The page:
It was pretty clear I wasn't cut out for the job, but the fact my employer didn't really have anyone else kept me on board. Eventually the website had all of its basic features, and we ran into the more difficult problems. Edge cases, complicated payment flows and bad flows, database backups, migrations, etc. I missed deadline after deadline for two key reasons: Not knowing the full scope and enormity of the task ahead, and being so overwhelmed that I procrastinated.

But as time went on and I got more confident in my skills, I started to hit deadlines and become more motivated. Some issues still made me want to pull my hair out for weeks on end, because I had no team there was nobody to ask other than the internet, but eventually I always got there. My pace was getting better as through just one massive project I started to memorise the ins and outs of the entire Laravel framework; Observers, migrations, seeders, factories, jobs, batches, queues, events, listeners, notifications, drivers, livewire, APIs, S3 storage, and more. Pretty much everything that you can do in Laravel was used by this project.

Right when the website was almost done and set to launch, my boss was running a pride event in London and needed a website system for managing it. The volunteer was not making good progress, so eventually I was asked to make it. It took me just 3 days to develope Pride Unbound*London's website using Laravel. It sported an entire user system with registration form, ticket payments, registration management, CMS custom pages, event calendar, limited event booking spots, and more. It motivated me greatly, because it was a showcase to see how far I had gotten with my Laravel knowledge during the development of Puppy Pride, and that I was now able to make complex systems thanks to all of the experience I've gained with the framework.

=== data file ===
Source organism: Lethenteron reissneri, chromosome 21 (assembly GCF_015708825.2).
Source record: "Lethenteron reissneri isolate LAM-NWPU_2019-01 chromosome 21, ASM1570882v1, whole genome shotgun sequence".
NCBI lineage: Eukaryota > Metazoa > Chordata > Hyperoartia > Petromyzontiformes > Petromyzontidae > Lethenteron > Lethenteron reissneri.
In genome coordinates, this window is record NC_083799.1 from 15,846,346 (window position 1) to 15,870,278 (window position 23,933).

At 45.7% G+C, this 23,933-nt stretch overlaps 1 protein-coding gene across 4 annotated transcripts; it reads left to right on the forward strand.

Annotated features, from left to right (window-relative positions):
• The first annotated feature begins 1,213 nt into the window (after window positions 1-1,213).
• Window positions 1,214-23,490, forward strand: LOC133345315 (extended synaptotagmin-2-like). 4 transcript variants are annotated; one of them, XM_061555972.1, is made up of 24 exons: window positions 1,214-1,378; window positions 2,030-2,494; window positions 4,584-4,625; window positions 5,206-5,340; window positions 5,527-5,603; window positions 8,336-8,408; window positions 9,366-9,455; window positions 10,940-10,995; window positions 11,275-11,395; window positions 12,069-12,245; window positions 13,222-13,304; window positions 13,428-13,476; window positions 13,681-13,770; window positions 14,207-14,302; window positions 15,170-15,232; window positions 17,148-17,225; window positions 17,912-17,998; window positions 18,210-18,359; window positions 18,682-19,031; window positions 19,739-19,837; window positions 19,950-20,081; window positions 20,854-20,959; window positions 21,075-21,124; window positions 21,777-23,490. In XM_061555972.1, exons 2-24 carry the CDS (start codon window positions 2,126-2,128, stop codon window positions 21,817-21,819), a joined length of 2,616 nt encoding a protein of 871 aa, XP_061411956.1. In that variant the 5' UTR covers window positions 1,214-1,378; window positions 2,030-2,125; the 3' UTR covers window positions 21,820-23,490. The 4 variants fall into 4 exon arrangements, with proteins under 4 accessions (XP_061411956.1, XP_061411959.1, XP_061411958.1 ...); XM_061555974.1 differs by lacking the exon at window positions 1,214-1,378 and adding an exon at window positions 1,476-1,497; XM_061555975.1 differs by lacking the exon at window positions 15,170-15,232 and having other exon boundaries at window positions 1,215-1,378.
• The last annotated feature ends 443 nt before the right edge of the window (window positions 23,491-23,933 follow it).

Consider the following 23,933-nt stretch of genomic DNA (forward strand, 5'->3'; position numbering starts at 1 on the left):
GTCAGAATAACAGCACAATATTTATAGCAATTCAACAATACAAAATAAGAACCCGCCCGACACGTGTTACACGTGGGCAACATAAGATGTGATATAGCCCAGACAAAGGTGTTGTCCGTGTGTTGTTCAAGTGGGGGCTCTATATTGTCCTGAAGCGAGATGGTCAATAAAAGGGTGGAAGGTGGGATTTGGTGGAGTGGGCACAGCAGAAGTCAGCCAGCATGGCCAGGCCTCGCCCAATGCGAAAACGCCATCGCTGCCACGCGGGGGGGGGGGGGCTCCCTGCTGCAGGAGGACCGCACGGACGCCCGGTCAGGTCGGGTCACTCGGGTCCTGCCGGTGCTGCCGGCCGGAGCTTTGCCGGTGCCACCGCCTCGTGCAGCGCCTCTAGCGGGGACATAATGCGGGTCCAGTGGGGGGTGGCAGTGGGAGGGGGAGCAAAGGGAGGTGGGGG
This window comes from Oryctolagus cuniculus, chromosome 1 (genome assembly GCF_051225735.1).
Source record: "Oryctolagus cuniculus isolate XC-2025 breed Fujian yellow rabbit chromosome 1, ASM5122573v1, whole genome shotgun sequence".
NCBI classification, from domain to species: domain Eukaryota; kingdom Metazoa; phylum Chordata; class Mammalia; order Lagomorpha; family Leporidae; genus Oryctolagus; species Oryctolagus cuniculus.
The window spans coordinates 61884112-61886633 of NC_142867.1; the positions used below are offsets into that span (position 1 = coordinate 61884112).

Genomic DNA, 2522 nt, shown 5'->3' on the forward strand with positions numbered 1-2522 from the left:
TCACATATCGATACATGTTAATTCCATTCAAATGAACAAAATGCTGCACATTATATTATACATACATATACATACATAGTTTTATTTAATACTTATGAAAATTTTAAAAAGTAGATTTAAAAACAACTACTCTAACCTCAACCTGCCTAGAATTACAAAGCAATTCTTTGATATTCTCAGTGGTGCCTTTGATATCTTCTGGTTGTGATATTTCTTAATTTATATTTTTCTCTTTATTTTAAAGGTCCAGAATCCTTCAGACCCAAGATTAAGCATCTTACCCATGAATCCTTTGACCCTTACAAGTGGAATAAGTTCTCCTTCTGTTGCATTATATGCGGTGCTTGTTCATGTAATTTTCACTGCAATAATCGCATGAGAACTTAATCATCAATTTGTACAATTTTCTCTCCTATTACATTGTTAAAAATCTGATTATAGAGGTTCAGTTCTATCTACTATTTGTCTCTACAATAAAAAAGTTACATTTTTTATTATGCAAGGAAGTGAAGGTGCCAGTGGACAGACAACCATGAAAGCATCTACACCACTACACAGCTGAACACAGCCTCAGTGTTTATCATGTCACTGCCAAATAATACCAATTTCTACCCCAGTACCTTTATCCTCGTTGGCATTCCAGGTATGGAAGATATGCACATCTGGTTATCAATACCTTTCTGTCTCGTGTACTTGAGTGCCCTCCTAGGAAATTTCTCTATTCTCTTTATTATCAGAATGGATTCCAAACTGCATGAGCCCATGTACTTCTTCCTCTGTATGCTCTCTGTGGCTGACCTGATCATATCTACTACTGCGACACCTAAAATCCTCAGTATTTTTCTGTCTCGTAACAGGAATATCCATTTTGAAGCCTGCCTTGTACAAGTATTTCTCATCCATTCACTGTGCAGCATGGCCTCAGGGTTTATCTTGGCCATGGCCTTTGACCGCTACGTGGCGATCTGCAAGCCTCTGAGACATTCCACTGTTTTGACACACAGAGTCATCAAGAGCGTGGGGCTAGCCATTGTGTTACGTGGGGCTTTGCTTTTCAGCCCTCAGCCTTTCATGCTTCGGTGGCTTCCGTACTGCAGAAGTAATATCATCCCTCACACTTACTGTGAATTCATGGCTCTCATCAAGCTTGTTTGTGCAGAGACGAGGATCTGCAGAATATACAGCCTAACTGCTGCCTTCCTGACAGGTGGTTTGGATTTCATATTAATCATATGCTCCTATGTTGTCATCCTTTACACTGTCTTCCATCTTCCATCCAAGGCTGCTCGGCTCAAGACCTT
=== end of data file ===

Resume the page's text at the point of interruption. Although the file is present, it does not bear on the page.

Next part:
That was the last push I needed to work on the last things, after which a few weeks of bug fixing happened, and Puppy Pride was eventually launched succesfully. We observed the website for some weeks, and to our greatest surprise nothing caught fire. Now we've planned out the next year of additions we wanna build, and I can happily say the entire experience was a success. Despite being underqualified and taking way longer than first expected, I developed and delivered an entirely functioning social site to spec by myself. I consider it an experience like no other, giving me the ability to work on a complex project from start to finish. It gave me a lot of confidence in my skills, and being so proficient in PHP and Laravel will enable me to make complex website systems quickly in the future.

Posted August 11th 2023 by Pascal